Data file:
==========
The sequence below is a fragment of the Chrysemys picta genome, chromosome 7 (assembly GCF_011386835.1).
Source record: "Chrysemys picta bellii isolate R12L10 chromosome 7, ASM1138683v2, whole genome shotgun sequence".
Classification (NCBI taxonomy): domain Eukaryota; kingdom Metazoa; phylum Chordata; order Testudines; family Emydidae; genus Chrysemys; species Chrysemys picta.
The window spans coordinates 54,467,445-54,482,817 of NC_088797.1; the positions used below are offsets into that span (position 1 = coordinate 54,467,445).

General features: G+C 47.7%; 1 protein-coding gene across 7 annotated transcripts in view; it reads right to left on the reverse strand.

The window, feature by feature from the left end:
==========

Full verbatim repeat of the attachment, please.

The sequence below is a fragment of the Chrysemys picta genome, chromosome 7 (assembly GCF_011386835.1).
Source record: "Chrysemys picta bellii isolate R12L10 chromosome 7, ASM1138683v2, whole genome shotgun sequence".
Classification (NCBI taxonomy): domain Eukaryota; kingdom Metazoa; phylum Chordata; order Testudines; family Emydidae; genus Chrysemys; species Chrysemys picta.
The window spans coordinates 54,467,445-54,482,817 of NC_088797.1; the positions used below are offsets into that span (position 1 = coordinate 54,467,445).

General features: G+C 47.7%; 1 protein-coding gene across 7 annotated transcripts in view; it reads right to left on the reverse strand.

The window, feature by feature from the left end: